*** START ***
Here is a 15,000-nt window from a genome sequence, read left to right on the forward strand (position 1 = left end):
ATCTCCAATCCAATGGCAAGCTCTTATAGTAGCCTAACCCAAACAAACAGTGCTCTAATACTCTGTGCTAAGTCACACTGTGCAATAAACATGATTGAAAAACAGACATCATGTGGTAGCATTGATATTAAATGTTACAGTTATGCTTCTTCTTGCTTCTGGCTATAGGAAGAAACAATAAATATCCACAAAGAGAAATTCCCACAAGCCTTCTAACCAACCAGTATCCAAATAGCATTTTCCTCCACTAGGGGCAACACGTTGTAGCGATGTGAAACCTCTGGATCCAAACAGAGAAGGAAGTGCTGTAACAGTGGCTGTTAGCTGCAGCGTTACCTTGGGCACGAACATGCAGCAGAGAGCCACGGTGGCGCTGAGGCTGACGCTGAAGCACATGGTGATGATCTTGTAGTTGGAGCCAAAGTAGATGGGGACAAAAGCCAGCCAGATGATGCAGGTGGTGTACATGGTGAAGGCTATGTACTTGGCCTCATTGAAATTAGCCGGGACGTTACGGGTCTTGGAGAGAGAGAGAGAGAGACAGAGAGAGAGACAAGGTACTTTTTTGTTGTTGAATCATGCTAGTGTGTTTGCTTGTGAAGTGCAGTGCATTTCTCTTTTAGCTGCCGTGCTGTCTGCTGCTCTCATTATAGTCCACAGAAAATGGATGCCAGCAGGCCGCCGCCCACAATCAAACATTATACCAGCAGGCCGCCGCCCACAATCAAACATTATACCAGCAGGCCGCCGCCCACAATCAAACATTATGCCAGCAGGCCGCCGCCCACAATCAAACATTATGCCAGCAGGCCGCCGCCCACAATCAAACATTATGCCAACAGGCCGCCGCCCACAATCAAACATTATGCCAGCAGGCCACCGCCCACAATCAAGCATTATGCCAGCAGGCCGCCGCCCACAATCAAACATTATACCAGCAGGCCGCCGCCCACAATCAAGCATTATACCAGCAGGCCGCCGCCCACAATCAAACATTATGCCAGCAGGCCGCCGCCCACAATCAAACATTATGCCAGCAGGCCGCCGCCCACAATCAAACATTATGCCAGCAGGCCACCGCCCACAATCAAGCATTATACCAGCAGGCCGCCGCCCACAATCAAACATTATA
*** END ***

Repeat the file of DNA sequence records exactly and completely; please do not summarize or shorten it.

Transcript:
Here is a 15,000-nt window from a genome sequence, read left to right on the forward strand (position 1 = left end):
ATCTCCAATCCAATGGCAAGCTCTTATAGTAGCCTAACCCAAACAAACAGTGCTCTAATACTCTGTGCTAAGTCACACTGTGCAATAAACATGATTGAAAAACAGACATCATGTGGTAGCATTGATATTAAATGTTACAGTTATGCTTCTTCTTGCTTCTGGCTATAGGAAGAAACAATAAATATCCACAAAGAGAAATTCCCACAAGCCTTCTAACCAACCAGTATCCAAATAGCATTTTCCTCCACTAGGGGCAACACGTTGTAGCGATGTGAAACCTCTGGATCCAAACAGAGAAGGAAGTGCTGTAACAGTGGCTGTTAGCTGCAGCGTTACCTTGGGCACGAACATGCAGCAGAGAGCCACGGTGGCGCTGAGGCTGACGCTGAAGCACATGGTGATGATCTTGTAGTTGGAGCCAAAGTAGATGGGGACAAAAGCCAGCCAGATGATGCAGGTGGTGTACATGGTGAAGGCTATGTACTTGGCCTCATTGAAATTAGCCGGGACGTTACGGGTCTTGGAGAGAGAGAGAGAGAGACAGAGAGAGAGACAAGGTACTTTTTTGTTGTTGAATCATGCTAGTGTGTTTGCTTGTGAAGTGCAGTGCATTTCTCTTTTAGCTGCCGTGCTGTCTGCTGCTCTCATTATAGTCCACAGAAAATGGATGCCAGCAGGCCGCCGCCCACAATCAAACATTATACCAGCAGGCCGCCGCCCACAATCAAACATTATACCAGCAGGCCGCCGCCCACAATCAAACATTATGCCAGCAGGCCGCCGCCCACAATCAAACATTATGCCAGCAGGCCGCCGCCCACAATCAAACATTATGCCAACAGGCCGCCGCCCACAATCAAACATTATGCCAGCAGGCCACCGCCCACAATCAAGCATTATGCCAGCAGGCCGCCGCCCACAATCAAACATTATACCAGCAGGCCGCCGCCCACAATCAAGCATTATACCAGCAGGCCGCCGCCCACAATCAAACATTATGCCAGCAGGCCGCCGCCCACAATCAAACATTATGCCAGCAGGCCGCCGCCCACAATCAAACATTATGCCAGCAGGCCACCGCCCACAATCAAGCATTATACCAGCAGGCCGCCGCCCACAATCAAACATTATA